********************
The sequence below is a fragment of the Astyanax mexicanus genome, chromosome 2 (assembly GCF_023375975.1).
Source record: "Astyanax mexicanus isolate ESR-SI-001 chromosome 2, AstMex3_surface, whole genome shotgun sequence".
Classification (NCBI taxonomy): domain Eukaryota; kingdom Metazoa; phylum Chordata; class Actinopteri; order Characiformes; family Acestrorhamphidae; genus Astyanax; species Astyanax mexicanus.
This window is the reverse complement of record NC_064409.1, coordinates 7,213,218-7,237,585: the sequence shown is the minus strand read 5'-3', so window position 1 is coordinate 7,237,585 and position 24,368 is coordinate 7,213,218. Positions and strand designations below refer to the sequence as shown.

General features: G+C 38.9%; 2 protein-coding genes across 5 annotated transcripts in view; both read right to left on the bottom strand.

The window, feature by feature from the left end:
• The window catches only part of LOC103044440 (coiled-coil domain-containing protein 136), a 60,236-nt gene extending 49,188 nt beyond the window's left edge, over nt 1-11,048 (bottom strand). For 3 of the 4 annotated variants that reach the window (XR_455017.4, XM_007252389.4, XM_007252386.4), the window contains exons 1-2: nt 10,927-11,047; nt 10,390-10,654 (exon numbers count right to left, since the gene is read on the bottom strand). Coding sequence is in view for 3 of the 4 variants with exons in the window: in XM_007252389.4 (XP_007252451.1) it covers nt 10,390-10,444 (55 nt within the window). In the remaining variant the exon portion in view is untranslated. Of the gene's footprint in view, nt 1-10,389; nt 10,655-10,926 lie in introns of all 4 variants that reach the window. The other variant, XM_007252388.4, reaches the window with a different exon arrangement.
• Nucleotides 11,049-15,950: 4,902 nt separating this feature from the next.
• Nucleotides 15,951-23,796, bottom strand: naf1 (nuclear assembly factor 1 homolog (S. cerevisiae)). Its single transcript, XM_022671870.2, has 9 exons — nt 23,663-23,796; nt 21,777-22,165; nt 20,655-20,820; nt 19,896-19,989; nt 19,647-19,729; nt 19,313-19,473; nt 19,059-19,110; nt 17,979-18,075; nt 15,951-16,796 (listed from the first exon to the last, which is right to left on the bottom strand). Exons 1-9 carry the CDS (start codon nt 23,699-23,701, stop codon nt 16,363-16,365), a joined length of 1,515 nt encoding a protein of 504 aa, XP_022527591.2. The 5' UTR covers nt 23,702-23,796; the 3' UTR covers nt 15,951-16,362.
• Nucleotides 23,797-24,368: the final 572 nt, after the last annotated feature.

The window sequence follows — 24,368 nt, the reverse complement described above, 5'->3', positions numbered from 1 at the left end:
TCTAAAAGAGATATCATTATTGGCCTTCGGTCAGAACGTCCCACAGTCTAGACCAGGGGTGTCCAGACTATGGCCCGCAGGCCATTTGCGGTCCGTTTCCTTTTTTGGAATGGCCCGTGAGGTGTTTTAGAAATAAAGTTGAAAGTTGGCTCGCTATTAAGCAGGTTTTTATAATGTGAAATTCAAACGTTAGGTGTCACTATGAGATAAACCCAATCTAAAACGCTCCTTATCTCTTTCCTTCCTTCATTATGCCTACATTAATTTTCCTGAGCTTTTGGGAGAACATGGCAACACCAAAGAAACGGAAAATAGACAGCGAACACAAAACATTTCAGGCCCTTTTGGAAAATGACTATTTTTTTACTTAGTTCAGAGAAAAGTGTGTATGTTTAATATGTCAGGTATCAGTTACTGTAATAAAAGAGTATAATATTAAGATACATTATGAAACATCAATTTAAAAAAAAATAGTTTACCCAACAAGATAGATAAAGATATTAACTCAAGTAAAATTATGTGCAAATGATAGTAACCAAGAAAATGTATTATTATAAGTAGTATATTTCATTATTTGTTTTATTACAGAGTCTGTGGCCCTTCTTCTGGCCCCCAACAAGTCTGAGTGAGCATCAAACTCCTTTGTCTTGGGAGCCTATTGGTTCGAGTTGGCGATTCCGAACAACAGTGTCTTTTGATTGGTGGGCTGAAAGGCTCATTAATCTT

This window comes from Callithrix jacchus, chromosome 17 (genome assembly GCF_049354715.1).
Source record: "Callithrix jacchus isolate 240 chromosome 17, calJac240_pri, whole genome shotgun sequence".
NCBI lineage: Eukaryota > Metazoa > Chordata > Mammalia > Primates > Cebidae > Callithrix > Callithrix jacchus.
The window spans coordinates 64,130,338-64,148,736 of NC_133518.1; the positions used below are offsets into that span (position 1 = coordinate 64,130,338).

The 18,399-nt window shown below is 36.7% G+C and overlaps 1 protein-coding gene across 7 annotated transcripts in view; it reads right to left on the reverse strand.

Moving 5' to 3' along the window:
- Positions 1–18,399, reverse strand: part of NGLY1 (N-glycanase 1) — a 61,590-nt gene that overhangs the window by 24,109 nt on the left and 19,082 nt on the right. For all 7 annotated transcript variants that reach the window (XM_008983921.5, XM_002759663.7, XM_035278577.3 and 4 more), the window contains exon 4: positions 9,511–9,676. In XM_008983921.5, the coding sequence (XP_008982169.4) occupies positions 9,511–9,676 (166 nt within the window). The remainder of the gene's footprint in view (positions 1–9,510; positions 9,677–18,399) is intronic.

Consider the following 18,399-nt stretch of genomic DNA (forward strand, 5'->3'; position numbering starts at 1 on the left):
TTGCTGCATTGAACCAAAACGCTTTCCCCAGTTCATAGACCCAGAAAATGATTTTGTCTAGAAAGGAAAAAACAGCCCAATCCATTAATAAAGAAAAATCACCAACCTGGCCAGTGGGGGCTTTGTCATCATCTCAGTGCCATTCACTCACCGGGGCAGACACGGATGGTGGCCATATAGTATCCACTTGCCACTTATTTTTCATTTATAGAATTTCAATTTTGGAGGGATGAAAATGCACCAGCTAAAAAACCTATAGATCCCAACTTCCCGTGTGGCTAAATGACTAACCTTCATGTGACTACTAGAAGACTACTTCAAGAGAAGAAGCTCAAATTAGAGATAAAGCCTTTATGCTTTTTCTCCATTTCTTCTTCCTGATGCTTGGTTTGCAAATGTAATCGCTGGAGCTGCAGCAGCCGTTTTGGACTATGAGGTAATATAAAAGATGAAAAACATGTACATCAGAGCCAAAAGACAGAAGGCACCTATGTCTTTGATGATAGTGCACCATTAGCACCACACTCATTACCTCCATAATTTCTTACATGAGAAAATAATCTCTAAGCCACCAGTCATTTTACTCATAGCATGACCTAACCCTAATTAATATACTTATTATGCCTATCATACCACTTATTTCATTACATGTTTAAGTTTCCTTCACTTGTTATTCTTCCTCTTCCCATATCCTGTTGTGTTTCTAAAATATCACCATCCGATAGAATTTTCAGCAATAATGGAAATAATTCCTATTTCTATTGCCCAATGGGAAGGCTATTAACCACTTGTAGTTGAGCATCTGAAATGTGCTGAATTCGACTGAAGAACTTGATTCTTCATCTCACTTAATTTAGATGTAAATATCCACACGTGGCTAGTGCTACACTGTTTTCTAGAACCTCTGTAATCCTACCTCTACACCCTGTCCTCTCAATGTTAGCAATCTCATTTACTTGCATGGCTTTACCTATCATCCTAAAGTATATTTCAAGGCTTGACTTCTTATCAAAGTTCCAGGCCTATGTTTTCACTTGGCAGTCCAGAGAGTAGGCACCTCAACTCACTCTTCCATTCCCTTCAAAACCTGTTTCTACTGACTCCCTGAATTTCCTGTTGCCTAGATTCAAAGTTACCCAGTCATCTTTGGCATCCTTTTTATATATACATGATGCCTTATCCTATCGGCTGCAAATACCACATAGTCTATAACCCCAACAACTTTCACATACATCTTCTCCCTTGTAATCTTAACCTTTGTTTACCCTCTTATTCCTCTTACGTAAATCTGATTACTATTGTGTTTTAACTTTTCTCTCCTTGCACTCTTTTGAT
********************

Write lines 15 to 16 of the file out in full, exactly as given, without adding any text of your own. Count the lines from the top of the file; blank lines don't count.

NCBI lineage: Eukaryota > Metazoa > Chordata > Mammalia > Primates > Cebidae > Callithrix > Callithrix jacchus.
The window spans coordinates 64,130,338-64,148,736 of NC_133518.1; the positions used below are offsets into that span (position 1 = coordinate 64,130,338).